The Voluntary Carbon Market (VCM) has seen a busy year. Growing rapidly in size and potential while gaining public awareness has naturally led to enthusiasm but also rising questioning of a market, that is solely playing by its own rules.
Right or wrong? In a space without rules, there will never be a definitive right or wrong. It’s up to all of us participants in this market, to act based on our values and beliefs, convinced that they are the right approach to help prevent the worst effects of this climate emergency. These are our views on some of the biggest questions:
Are offsets the solution to companies' decarbonisation strategies?
Our short answer is: No. We view carbon offsets as a great complementary mechanism, to turn those last unavoidable CO2 emissions into positive impacts in the form of climate change mitigation, adaptation, as well as social outcomes. “Avoid – reduce – compensate”, with a strong focus on the first two, is the responsible approach to meaningful emission reduction until we have found a way to live our lives and run our businesses with environmental integrity. Carbon offsets, when done right, have a great power of not just CO2 avoidance, reduction or capture, but also of creating true social impact.
Are carbon offsets the solution to climate change?
Carbon offsets are one way to channel funds to reduce climate emissions. According to UNFCCC, the United Nations entity tasked with supporting the global response to the threat of climate change, yearly climate finance flows need to be increased by between 200% and 400% from now on to reach the amount necessary to transition to a net-zero-emission and resilient economy by 2050. Not meeting these financial targets will have dramatic consequences for each of us, because we will not be able to meet Paris Agreement goals. Innovative financial mechanisms, including voluntary carbon markets, on which carbon credits generated by carbon projects are traded, are therefore crucial to speed up climate action.
What is a good carbon credit?
For offsetting to be done right, it must only deal with residual company emissions, and it has to have a positive social impact. Why? Catastrophic events linked to climate change accelerated by carbon pollution, including floods, fires, droughts and excessive heat, have dire social costs in the form of losses of lives, livelihoods, deteriorating health, and economic and social set-back or isolation. A high-integrity carbon credit must account for these costs too.
There are numerous characteristics of a high-quality carbon credit. These include transparency, additionality, permanence, sustainable development impact, or 3rd party validation and verification. Every climate project should be able to transparently show to all stakeholders the compliance with all of those principles, in impact reports, crediting registries, and other company communications. Carbon credits should never raise doubt about their integrity, neither by incomplete documentation nor a too low price point.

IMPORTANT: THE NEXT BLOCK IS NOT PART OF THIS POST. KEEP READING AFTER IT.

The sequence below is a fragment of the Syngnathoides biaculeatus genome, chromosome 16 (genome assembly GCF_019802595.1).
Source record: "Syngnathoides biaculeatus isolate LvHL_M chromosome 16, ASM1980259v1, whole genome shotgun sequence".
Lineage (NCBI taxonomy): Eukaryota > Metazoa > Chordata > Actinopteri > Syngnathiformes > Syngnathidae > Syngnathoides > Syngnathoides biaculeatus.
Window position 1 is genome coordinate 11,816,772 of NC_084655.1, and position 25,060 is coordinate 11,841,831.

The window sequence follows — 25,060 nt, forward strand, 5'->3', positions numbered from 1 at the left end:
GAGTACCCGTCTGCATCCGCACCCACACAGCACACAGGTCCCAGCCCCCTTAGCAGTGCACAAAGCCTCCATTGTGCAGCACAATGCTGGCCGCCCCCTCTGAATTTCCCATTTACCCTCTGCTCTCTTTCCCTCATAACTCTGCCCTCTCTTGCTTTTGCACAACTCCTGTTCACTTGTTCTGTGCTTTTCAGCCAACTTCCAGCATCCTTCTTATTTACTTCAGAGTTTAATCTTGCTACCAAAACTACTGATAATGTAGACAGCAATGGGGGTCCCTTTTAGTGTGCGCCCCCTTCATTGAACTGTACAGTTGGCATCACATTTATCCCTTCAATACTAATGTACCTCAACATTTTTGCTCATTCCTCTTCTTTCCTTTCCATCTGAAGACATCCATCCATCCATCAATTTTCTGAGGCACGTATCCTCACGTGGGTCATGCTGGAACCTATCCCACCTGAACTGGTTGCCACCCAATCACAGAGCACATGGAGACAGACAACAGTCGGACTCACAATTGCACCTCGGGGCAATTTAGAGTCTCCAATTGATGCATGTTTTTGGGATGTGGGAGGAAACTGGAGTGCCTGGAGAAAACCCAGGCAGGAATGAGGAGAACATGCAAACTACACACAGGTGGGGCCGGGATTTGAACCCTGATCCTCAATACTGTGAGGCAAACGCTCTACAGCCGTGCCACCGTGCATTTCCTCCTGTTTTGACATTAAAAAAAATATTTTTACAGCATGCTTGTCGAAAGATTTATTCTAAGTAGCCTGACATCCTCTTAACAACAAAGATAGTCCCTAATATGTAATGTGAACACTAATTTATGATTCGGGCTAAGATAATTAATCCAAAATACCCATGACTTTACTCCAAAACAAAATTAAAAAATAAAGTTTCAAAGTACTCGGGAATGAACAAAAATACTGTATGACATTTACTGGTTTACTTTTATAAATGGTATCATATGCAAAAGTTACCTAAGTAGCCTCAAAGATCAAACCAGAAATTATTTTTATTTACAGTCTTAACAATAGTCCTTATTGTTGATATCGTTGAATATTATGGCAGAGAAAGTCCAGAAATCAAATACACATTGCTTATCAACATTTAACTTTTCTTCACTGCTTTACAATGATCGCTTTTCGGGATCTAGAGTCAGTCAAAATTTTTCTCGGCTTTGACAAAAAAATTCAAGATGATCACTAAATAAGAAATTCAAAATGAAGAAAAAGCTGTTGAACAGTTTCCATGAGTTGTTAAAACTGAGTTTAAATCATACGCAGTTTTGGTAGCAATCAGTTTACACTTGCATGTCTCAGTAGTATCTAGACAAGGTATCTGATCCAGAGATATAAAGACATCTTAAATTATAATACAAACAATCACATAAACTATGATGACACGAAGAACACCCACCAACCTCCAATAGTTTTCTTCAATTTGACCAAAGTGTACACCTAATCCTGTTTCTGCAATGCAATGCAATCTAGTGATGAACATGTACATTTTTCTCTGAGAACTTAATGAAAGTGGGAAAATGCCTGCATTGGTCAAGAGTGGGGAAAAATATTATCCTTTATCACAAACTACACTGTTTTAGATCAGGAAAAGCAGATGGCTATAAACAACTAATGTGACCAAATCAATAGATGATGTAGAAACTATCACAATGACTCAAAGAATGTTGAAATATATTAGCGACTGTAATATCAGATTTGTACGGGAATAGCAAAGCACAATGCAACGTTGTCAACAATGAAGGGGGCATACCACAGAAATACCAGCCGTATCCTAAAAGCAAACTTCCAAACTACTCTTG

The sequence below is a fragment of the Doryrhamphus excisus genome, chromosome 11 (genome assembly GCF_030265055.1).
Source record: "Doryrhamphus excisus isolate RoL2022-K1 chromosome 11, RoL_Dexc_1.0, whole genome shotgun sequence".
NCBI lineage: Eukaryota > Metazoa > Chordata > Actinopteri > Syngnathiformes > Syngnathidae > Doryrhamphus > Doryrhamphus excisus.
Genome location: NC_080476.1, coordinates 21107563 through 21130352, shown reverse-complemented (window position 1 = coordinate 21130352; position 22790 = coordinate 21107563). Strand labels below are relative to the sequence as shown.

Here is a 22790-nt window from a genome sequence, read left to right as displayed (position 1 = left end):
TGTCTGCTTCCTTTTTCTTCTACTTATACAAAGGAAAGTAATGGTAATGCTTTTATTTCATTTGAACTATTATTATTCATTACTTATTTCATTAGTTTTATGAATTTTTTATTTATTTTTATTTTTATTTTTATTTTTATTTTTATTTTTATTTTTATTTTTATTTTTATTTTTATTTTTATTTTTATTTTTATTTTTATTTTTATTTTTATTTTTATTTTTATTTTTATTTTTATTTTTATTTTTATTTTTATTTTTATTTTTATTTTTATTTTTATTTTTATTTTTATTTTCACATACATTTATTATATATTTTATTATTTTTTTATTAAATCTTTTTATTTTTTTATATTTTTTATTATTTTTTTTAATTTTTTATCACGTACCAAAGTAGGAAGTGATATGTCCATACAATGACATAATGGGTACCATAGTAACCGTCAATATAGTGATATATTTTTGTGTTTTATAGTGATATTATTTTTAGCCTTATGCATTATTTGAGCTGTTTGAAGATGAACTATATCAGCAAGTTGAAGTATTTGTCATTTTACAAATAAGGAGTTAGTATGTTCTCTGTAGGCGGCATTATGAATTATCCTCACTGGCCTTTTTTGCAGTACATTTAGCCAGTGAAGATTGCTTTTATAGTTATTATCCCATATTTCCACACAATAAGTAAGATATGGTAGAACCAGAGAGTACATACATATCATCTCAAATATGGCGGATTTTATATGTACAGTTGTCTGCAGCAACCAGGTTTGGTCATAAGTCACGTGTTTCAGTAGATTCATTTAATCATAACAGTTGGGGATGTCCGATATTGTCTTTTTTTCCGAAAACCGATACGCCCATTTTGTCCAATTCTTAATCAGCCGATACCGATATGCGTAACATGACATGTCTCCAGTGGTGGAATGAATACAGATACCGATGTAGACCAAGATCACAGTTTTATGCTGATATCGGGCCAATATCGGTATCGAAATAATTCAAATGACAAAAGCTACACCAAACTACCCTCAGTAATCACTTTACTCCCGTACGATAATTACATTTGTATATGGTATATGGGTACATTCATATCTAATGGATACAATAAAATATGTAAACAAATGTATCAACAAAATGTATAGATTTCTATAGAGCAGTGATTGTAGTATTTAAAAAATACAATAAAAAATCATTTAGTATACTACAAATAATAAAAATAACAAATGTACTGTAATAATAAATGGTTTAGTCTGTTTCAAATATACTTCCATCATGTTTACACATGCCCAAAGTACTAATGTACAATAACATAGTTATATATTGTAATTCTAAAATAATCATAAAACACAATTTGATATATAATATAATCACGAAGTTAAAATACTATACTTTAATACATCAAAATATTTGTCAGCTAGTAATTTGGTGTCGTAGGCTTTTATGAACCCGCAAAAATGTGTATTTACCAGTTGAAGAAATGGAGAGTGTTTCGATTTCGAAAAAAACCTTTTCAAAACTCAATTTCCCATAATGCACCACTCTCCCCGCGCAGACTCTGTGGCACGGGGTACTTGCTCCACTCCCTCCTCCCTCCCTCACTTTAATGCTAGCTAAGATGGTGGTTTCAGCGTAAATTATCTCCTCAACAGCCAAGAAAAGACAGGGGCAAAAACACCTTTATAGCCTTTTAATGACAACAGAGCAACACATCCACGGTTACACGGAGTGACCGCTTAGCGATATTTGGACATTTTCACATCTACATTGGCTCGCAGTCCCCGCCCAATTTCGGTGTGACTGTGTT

Does the Voluntary Carbon Market need an international governance framework?
Yes, it does. Initiatives like “The Integrity Council for the Voluntary Carbon Market” (ICVCM) prove that there is interest from all stakeholders, to ensure that carbon offsetting becomes a reliable mechanism for climate change mitigation. Old vintages, sold off at dumping prices or forest preservation credits, originating from already protected areas of woodland unfortunately act as the antidote to the impactful work of many climate projects. A form of independent market oversight would help to preserve integrity and sustainability of the voluntary carbon market.
What's next for the Voluntary Carbon Market?
The Voluntary Carbon Market remains still very small in the bigger realm of climate finance. However, in response to rapidly growing demand, markets have been gaining traction, as their global size quadrupled within one year, reaching US$2bn in 2021 according to Ecosystem Marketplace.
The right enabling conditions could further accelerate the growth of the market. In addition to the work of the ICVCM, the most exciting developments relate to the implementation of the Paris Agreement. First, individual jurisdictions are increasingly paying attention to Nationally Determined Contributions (NDCs), which according to the Agreement represent country-level efforts to reduce national emissions and adapt to the impacts of climate change. Tracking carbon market activities will help countries to systematically measure their contributions, and trade mitigation outcomes with other countries.
Second, the new guidance for Article 6 of the Paris Agreement provides more clarity on ways, in which countries can govern the generation, ownership and trade of carbon credits. These regulatory approaches might vary from country to country, but very likely, jurisdictions which seek to track, promote and perhaps incentivize, rather than to control and over-regulate projects will become more attractive destinations for climate finance. These countries will likely see the biggest impact of VCMs and become frontrunners on the market itself.